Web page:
The cavalry guidon, a military standard, drew a mere $1.9 million, much less than expected, at an auction at Sotheby's in New York Friday, USA Today reported. The price fell below the low-end presale estimate of $2 million, despite predictions it might go for as much as $5 million.
Sotheby's described the flag as a "silk guidon with a field of 13 red and white stripes and a canton of blue with 35 applied gold stars, with a swallow-tail design at free edge; some fraying, splits, and tears; some running of color; staining, including, evidently, blood stains."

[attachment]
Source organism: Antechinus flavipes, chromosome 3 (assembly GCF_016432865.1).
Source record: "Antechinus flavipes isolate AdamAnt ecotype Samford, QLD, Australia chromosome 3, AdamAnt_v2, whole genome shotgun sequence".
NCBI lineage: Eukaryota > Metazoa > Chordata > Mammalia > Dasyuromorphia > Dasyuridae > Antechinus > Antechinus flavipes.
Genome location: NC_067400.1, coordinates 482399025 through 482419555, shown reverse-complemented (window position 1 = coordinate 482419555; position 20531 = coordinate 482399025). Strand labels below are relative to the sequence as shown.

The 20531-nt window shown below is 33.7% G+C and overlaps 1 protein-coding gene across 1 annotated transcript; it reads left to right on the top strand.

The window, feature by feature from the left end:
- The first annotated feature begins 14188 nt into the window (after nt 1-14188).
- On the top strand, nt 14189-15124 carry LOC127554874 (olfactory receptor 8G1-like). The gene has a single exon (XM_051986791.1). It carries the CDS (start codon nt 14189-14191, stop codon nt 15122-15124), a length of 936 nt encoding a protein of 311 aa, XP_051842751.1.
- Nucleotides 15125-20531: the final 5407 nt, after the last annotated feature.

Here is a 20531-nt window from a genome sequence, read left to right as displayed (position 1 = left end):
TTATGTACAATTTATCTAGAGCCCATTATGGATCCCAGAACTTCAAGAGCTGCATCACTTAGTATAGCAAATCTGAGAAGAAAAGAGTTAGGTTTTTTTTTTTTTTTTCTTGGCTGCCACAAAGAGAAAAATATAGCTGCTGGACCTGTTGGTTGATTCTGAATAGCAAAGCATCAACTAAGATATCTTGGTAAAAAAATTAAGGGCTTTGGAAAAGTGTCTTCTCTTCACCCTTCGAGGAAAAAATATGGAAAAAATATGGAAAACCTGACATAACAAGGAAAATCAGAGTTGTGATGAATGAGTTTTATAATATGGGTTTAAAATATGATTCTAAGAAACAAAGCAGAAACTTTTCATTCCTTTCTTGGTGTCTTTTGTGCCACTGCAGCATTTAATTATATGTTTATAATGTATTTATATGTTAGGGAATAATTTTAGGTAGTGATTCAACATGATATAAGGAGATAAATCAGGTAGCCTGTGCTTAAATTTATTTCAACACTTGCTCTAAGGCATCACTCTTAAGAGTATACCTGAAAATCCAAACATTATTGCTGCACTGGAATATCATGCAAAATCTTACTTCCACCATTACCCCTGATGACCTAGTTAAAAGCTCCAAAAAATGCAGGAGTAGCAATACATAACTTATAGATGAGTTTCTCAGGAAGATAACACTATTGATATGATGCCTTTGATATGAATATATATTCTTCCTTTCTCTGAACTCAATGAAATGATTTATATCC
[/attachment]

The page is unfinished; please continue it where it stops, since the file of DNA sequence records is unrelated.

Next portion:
The so-called Culbertson guidon was found by Sgt. Fred Culbertson under the body of Cpl. John Foley on June 28, 1876, three days after Custer and his men were slaughtered by the Sioux and Cheyenne in Montana. Of five guidons carried by Custer's battalion, it was the only one recovered.
The sale proceeds go to the Detroit Institute of Arts, whose predecessor purchased it in 1890 for $54. Friday's buyer was not known.